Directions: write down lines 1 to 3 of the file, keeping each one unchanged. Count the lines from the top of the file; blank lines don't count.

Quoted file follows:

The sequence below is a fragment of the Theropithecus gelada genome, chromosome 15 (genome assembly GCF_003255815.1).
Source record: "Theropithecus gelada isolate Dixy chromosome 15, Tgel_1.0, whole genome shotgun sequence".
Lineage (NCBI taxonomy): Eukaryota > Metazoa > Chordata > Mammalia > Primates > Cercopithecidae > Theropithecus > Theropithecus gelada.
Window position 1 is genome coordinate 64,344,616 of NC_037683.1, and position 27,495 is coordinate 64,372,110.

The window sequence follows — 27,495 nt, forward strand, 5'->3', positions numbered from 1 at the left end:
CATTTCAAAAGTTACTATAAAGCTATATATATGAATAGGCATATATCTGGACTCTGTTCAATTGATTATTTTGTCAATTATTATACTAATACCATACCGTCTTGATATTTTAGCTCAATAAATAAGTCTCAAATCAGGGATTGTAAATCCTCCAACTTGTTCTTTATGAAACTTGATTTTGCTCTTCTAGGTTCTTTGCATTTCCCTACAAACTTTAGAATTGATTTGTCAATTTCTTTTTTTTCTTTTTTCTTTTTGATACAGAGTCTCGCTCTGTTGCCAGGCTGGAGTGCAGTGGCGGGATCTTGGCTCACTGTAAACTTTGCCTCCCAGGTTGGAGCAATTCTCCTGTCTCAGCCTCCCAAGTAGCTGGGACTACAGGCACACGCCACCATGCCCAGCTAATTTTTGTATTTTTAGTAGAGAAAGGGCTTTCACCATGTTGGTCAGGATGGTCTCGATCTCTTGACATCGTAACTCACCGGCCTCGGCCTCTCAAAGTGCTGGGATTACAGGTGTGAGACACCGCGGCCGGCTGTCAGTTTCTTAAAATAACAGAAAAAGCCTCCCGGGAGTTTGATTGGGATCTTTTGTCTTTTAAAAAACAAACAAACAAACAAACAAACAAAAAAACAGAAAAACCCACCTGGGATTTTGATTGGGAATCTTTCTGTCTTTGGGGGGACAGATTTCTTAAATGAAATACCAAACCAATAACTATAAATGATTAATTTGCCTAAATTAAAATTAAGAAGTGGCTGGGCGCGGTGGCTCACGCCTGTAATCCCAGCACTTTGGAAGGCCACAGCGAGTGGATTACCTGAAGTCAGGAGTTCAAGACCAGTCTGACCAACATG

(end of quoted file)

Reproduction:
The sequence below is a fragment of the Theropithecus gelada genome, chromosome 15 (genome assembly GCF_003255815.1).
Source record: "Theropithecus gelada isolate Dixy chromosome 15, Tgel_1.0, whole genome shotgun sequence".
Lineage (NCBI taxonomy): Eukaryota > Metazoa > Chordata > Mammalia > Primates > Cercopithecidae > Theropithecus > Theropithecus gelada.